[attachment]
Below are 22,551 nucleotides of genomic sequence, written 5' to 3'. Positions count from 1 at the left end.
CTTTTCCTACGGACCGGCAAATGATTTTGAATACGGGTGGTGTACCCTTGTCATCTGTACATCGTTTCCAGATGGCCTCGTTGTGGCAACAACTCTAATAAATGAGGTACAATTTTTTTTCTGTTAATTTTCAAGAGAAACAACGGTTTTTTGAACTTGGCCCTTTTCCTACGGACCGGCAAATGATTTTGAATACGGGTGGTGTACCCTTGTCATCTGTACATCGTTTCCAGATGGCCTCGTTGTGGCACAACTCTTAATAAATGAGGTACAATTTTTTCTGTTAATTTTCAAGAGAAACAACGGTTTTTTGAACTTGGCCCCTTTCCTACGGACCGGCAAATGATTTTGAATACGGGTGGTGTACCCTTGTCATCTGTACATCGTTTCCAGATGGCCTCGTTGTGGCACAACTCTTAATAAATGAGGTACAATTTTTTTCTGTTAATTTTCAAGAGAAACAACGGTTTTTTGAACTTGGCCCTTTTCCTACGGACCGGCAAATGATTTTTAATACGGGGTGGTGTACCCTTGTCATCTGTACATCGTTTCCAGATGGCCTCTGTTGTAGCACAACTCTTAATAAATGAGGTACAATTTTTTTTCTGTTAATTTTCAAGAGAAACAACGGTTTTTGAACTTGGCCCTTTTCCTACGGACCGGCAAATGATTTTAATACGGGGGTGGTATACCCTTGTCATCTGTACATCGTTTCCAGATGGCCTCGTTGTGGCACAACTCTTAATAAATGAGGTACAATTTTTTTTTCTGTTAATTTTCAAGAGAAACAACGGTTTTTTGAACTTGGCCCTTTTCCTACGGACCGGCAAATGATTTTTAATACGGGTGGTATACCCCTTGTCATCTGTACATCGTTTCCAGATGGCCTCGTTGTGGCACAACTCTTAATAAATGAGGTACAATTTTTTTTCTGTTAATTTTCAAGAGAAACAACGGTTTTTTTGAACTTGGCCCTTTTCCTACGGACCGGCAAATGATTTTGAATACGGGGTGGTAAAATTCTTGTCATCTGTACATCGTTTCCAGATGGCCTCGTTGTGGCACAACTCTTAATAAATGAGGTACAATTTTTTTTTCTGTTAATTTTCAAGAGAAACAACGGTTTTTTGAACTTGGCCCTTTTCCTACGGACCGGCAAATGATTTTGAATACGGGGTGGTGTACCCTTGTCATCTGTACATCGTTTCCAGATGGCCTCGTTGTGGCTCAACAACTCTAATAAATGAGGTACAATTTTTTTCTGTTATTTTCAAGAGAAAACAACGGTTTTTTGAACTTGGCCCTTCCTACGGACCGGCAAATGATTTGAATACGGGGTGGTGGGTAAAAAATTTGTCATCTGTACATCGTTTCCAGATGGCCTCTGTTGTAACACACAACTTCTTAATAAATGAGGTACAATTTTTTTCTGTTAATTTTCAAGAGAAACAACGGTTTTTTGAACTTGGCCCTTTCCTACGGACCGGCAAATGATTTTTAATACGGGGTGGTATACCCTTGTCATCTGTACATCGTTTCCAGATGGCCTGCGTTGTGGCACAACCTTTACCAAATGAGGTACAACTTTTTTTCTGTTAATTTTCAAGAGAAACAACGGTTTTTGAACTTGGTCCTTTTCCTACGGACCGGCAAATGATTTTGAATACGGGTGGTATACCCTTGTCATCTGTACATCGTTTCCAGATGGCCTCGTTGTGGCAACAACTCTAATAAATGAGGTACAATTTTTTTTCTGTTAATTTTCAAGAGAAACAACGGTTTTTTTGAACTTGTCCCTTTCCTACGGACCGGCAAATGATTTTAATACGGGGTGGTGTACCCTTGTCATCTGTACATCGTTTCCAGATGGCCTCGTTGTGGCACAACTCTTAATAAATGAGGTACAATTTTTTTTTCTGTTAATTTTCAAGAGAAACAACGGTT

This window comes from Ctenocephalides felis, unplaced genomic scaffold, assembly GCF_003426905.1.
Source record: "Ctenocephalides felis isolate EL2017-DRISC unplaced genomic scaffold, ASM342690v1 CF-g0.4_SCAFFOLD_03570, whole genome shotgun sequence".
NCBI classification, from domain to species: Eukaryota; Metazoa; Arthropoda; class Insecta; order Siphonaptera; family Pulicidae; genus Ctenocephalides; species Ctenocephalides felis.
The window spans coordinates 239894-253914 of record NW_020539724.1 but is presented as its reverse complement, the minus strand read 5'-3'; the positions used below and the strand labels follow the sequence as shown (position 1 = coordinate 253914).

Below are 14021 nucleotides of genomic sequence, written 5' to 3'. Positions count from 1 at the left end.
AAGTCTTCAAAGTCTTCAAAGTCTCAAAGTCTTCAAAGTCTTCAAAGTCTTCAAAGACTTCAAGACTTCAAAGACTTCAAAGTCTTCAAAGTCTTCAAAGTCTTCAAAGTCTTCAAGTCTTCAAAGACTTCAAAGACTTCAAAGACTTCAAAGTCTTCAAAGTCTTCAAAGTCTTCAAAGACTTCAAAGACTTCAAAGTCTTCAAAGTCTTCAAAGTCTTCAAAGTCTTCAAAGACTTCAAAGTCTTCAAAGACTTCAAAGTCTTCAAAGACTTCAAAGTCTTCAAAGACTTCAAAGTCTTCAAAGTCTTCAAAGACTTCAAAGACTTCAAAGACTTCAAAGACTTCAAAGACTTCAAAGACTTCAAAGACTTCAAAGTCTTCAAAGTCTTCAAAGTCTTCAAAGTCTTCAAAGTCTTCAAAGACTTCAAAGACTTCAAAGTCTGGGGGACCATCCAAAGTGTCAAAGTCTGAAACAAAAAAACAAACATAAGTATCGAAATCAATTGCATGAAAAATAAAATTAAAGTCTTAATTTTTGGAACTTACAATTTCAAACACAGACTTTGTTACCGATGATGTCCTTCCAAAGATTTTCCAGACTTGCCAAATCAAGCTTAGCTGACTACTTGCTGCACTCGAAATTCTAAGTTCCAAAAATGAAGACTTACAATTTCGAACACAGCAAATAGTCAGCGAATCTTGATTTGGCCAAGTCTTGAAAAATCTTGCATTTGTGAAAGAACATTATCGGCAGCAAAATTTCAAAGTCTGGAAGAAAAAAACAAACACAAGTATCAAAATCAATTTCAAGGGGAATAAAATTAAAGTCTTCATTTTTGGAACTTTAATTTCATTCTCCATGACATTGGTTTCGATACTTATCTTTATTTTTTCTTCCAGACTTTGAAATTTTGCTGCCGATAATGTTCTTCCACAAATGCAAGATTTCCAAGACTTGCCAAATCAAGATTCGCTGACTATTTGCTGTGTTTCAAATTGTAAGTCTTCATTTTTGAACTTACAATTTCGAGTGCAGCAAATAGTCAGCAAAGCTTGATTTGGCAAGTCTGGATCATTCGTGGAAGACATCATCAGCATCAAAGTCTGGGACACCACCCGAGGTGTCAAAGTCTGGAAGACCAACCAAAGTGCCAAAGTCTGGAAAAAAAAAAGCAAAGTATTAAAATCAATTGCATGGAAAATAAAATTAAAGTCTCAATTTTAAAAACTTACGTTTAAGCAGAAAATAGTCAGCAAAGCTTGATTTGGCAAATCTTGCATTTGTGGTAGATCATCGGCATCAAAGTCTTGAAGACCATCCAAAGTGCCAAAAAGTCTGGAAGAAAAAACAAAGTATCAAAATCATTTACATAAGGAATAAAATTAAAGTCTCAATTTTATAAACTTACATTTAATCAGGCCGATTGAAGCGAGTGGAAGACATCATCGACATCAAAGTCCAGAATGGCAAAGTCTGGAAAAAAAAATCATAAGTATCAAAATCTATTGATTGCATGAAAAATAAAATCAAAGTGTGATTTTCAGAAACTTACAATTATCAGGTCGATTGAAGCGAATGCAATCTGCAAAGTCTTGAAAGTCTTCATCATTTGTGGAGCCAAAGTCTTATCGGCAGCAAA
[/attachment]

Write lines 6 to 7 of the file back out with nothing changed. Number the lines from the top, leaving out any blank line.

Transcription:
The window spans coordinates 239894-253914 of record NW_020539724.1 but is presented as its reverse complement, the minus strand read 5'-3'; the positions used below and the strand labels follow the sequence as shown (position 1 = coordinate 253914).

Below are 14021 nucleotides of genomic sequence, written 5' to 3'. Positions count from 1 at the left end.